As part of receiving a waiver to compete, schools are required to provide an additional day off dedicated to civic engagement at some point during the 2021–22 academic year, and to provide education or programming related to civic engagement on Tuesday. In addition, the conferences that stage competitions Tuesday must provide education or programming to participating athletes, coaches, fans and officials.

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Still, some involved in the process want to see a greater commitment on campuses and at the NCAA national office to the cause of educating and involving athletes—and the entire campus community—in doing their civic duty as citizens. In fact, several schools have announced that they are abiding by the legislation, including Bowling Green volleyball and Georgia Tech men’s basketball.

“I would be O.K. with a waiver if schools stepped up big and demonstrated voter and civic engagement,” says Yellow Jackets assistant men's basketball coach Eric Reveno, one of the driving forces behind the “All Vote, No Play” initiative. “Schools should show that they have a voting plan for their student-athletes. We need to lead and be on the right side of our mission.”

Waivers, hastily filed Sunday and Monday, were granted to some schools as late as Tuesday morning, administrators tell Sports Illustrated. Scheduled competitions on Tuesday extend beyond just Olympic sports. There are three MAC football games kicking off Tuesday night, for instance.

Cassidy hopes to avoid setting a “precedent” in future years and believes that athletic directors and conference commissioners should build team schedules while keeping in mind the mandatory off day on Election Day.

“I knew there would be programs that slide under the radar and go out and practice,” he says. “We’re not going to keep a close eye on everyone. They should be holding themselves accountable.”

In some regions of the country, waivers made sense. There are no national elections Tuesday, only local races. In some places, there are no elections at all. For instance, one program received a waiver after citing that the only elections in that specific community were that of the school board.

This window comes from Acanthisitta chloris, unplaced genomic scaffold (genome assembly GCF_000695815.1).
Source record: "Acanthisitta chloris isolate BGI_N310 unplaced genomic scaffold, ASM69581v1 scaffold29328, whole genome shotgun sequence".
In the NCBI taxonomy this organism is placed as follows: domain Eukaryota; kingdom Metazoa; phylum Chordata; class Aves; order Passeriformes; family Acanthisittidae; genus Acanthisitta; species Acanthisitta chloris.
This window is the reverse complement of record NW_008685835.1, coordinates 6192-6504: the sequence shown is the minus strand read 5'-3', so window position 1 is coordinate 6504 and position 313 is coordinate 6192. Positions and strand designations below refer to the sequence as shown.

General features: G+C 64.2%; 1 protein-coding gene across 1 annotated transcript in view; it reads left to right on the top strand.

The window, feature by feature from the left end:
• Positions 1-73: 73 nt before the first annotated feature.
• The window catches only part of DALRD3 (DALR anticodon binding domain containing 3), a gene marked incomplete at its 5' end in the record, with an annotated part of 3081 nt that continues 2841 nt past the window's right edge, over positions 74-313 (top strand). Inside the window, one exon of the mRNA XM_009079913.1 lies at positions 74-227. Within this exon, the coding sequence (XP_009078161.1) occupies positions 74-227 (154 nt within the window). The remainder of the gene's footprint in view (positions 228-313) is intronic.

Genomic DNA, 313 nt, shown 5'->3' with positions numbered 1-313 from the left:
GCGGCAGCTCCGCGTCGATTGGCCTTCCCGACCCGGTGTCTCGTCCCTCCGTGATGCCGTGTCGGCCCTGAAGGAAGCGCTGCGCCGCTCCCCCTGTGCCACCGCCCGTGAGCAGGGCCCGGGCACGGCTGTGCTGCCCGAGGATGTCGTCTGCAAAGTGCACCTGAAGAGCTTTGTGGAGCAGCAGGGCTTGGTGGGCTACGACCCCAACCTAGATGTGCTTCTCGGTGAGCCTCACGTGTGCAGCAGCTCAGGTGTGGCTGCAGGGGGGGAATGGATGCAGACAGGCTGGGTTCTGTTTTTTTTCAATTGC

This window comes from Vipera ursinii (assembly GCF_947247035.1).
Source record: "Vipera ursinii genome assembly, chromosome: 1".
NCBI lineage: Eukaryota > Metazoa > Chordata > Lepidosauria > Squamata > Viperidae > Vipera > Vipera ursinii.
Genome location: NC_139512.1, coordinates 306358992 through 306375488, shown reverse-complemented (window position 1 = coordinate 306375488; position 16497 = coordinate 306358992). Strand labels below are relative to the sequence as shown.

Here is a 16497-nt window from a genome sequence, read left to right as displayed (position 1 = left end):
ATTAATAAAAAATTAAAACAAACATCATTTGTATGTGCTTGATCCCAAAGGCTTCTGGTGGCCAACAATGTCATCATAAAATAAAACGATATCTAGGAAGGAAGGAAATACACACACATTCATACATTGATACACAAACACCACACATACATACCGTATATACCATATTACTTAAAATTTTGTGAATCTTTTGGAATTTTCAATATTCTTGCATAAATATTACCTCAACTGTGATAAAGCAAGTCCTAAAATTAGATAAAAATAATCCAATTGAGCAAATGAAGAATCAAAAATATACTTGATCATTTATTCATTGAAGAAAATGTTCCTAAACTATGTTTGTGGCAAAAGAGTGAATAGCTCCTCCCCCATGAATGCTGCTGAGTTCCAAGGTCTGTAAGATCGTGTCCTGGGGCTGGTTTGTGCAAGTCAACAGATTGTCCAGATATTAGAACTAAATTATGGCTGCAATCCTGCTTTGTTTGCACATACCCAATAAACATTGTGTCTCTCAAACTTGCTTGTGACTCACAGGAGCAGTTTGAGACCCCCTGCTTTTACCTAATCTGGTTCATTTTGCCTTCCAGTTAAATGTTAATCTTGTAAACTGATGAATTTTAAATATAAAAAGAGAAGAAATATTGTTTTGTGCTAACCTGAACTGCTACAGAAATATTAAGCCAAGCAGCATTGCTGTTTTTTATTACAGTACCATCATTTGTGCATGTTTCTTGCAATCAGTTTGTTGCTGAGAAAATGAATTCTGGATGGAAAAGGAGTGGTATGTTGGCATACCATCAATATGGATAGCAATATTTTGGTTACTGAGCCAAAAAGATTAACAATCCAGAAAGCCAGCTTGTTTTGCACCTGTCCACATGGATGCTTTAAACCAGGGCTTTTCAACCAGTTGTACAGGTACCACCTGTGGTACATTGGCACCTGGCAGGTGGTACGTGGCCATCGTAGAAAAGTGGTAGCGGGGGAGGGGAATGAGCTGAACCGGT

In the past few months, there was a movement to adjust the Election Day legislation to only apply every two or four years, when there was a presidential election. That movement failed.

At some schools, athletes themselves have been behind the push to seek waivers, mostly to avoid practicing the day after a game. There is a “wellness concern,” says one administrator, to holding drills 24 hours after a competition, especially in a physical sport like football.

Kelis Barton, a senior soccer player at Washington State, says her team practiced on its normal day off, Monday, in order to have Tuesday off. She acknowledges the scheduling conflict that the legislation causes, but she also believes it’s for a good cause.

“I think it’s interesting people are waiving it because I felt like it was a big thing to get that passed,” Barton says. “There was a huge need for voting education last year, but it shouldn’t just be important when it’s the presidential election going on. You’re voting for a lot of other people that make change happen in your community. If it is waived consistently or abused, what’s the point?”